Like the late Punjab Governor Salmaan Taseer, Shahbaz Bhatti was killed because of the words he uttered.

These words, for which he had been receiving death threats for the past month, had specifically to do with the late minister’s position on our blasphemy law. Mr. Bhatti, representing as he did some of the most disenfranchised citizens of this blighted nation, bravely and ceaselessly kept pointing out the way the law has been misused to harass and oppress his constituents. His essential argument, that a law that leads to injustice more often than it does justice merits reform if not repeal, was in direct opposition to the simplistic, ignorant stance taken by most of the participants in what passes for public discourse on the subject. For this principled stance Mr. Bhatti, like others before him, paid with his life.

Read: A Graveyard for Lunatics

Wednesday, March 2, 2011

Play the Death Game: fill in the Gujarat blanks

You Fill in the Rest: Dilip D’Souza on the Godhra verdict, MARCH 1, 2011 [Link]

Here’s a crime: February 27 2002, 59 people killed when a train is set on fire in Godhra. 90+ people are arrested and accused of the slaughter. Bail is denied to them all. The trial takes nine years, the trial verdict acquits 63 of them, finds the other 31 guilty. The judge sentences 11 of those 31 to death, the other 20 to life in prison.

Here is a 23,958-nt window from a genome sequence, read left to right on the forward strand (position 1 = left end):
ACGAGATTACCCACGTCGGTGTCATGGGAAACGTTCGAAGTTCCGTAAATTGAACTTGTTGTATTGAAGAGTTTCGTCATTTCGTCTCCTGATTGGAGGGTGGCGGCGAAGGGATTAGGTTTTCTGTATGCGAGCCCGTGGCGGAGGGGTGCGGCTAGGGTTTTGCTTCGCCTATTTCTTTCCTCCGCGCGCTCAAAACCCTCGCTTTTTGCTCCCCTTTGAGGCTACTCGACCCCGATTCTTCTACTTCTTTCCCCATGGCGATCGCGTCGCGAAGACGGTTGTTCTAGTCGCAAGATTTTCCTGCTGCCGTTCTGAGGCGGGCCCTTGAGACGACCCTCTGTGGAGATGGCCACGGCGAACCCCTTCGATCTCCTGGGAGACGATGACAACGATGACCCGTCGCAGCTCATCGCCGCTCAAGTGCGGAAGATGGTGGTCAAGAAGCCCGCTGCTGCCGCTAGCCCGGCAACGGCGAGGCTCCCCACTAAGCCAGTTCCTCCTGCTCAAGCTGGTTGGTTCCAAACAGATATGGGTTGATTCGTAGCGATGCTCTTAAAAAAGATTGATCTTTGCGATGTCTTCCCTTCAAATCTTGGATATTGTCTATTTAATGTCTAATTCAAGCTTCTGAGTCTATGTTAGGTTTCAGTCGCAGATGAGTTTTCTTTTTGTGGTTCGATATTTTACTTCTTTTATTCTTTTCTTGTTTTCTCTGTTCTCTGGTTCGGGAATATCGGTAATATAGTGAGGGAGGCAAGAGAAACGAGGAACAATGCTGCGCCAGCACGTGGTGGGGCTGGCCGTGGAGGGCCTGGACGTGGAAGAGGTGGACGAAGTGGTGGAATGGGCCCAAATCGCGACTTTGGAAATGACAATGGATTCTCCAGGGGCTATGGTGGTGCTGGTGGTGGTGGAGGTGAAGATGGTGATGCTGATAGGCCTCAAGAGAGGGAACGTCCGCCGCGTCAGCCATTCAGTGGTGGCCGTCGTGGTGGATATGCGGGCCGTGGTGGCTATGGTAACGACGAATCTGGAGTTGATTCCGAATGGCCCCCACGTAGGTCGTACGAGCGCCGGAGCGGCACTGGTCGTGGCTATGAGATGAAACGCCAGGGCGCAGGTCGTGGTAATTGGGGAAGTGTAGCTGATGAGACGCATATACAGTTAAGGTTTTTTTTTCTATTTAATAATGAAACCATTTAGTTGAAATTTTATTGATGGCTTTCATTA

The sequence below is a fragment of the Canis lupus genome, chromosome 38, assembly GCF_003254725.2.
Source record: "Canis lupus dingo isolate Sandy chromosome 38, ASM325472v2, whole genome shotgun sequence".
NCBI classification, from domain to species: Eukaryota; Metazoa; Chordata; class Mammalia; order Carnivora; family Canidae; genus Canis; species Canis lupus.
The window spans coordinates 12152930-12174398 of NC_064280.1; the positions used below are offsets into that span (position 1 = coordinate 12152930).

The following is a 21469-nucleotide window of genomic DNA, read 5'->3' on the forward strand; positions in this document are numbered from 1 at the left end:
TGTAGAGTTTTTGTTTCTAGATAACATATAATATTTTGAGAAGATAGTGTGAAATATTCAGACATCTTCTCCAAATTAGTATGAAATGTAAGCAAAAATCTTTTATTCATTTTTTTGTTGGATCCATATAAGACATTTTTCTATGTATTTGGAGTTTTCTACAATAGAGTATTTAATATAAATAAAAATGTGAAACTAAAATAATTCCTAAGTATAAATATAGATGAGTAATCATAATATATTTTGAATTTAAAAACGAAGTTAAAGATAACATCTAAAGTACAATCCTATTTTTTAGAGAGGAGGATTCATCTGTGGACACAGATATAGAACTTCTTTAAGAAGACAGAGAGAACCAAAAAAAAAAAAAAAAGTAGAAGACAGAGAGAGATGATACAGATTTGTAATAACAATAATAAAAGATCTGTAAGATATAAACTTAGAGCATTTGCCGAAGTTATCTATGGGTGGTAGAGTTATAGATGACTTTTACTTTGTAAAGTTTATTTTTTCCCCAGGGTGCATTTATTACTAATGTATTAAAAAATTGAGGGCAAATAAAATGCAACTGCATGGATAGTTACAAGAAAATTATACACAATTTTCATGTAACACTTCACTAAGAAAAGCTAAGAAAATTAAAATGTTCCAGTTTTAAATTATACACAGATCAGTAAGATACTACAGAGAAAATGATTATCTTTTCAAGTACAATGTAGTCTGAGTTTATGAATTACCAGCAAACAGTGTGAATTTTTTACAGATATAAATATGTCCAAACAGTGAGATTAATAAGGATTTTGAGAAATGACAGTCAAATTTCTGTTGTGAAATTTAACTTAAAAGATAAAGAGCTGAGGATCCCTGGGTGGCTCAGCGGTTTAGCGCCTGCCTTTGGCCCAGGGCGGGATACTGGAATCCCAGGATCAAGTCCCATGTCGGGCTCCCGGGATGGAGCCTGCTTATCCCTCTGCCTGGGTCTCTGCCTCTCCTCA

Here’s another crime: February 28 2002 (the next day), 69 people killed when a building called Gulberg Society is set on fire and its residents attacked in Ahmedabad. You fill in the rest. How many arrested and accused of this slaughter? How many denied bail? How long does the trail take? How many are acquitted? How many are found guilty? How many are sentenced to anything at all?

I’m not saying I agree with the verdict or the death sentence. That’s an argument for another time. What I am saying is, take a look at these two crimes, then fill in the rest. When you’re done, or when you give up, ask this question: if we can find, arrest, try and punish the men who attacked a train and killed its passengers, how is that we will not find, arrest, try and punish the men who attacked a building and killed its residents? And then try some more.

Here’s a third crime: November 1984, 3000 people killed in Delhi. You fill in the rest. How many arrested and accused of this slaughter? How many denied bail? How long does the trail take? How many are acquitted? How many are found guilty? How many are sentenced to anything at all? Here’s a fourth crime: December 1992 and January 1993, 1000 people killed in Bombay. You fill in the rest. How many arrested and accused of this slaughter? How many denied bail? How long does the trail take? How many are acquitted? How many are found guilty? How many are sentenced to anything at all?

Now tell me, how do you explain this in your own mind? How do you rationalize this? How do you persuade yourself that justice has been done?